You have very valid points about environmental impact. You did overlook the fact that numerous construction vehicles will have to drive up and down the mountain for weeks in order to build the grand inn. Gwen failed to answer this concern when I initially emailed her early in '07 - come to think of it I never got my promised reply letter by snail mail, perhaps they couldn't afford a stamp.

Also as I was riding up there tonight, I began to wonder about their proposed parking areas. If I'm correct, the area where they want to build the inn/conference room/diner is in the bowl like area behind the Discovery Center, kind of wedged above the old road. Where pray tell are the parking lots going to be? They have said, "in open areas" - well the open areas adjacent to this bowl-like area are either really sloped as you've mentioned or on the other side of the sidewalk in the flatter picnic area. So this would mean more destruction of green areas. I have heard that the MMAC is considering a playground, swings etc for the kiddies to enjoy in this area. I can't imagine that VF would have their precious patrons walk any distance.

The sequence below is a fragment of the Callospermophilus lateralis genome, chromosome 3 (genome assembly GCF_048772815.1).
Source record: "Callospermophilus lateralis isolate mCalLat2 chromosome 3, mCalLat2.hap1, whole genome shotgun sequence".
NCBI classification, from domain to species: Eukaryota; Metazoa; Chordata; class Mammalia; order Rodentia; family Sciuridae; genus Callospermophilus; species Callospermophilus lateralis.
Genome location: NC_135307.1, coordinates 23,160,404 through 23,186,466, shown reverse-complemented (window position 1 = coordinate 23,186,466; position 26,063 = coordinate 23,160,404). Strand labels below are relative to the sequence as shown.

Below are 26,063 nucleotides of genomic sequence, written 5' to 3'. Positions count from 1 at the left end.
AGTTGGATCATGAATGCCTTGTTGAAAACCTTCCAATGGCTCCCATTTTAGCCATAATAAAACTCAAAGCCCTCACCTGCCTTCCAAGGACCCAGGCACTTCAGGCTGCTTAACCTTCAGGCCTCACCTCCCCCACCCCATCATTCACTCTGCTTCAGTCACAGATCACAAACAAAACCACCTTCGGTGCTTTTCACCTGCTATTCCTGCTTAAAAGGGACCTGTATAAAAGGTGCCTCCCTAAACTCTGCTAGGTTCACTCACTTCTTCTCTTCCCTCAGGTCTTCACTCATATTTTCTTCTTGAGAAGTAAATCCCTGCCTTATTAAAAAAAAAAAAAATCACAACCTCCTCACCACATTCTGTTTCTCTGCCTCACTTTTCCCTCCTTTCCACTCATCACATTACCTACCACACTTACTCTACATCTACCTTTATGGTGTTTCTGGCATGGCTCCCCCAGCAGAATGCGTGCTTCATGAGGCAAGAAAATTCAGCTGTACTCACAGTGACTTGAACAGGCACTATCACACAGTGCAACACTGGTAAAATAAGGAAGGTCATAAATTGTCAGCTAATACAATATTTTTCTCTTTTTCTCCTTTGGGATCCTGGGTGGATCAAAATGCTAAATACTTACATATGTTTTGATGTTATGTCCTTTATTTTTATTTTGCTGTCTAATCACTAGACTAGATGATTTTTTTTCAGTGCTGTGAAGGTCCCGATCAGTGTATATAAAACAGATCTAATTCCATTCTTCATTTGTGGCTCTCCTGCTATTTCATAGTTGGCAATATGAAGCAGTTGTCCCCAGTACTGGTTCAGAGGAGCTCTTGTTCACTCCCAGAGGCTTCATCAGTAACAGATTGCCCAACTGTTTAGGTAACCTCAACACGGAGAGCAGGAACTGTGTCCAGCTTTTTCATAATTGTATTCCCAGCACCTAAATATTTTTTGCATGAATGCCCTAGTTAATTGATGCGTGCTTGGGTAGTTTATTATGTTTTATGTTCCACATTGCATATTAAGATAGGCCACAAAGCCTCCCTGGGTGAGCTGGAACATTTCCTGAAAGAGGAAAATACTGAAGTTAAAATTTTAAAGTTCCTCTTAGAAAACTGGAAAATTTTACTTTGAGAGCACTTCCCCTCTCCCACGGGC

No one, not Valley Forward, no council members have addressed the issues of whether digging up the mountain and adding concrete, asphalt etc for parking lots will increase rain water run off to the neighborhoods and river below??? I guess the flood reduction/demolition of Wiley Drive will make up for that?!?

I wonder if anyone has really looked at construction costs? For example, how deep will the footers need to be and is it feasible to even drill deep enough on that slope? Maybe I'm just a big pessimist or a tree hugger but I'm just not happy at all with their ideas.

I'm just not convinced either of how wildlife on the mountain will be affected not necessarily by the end project if it occurs, but by the noise, pollution etc that will occur during construction. I've seen more than my fair share of deer, squirrels, turkeys (not the VF guys either) and even a bob cat on the mountain. Where will the critters go?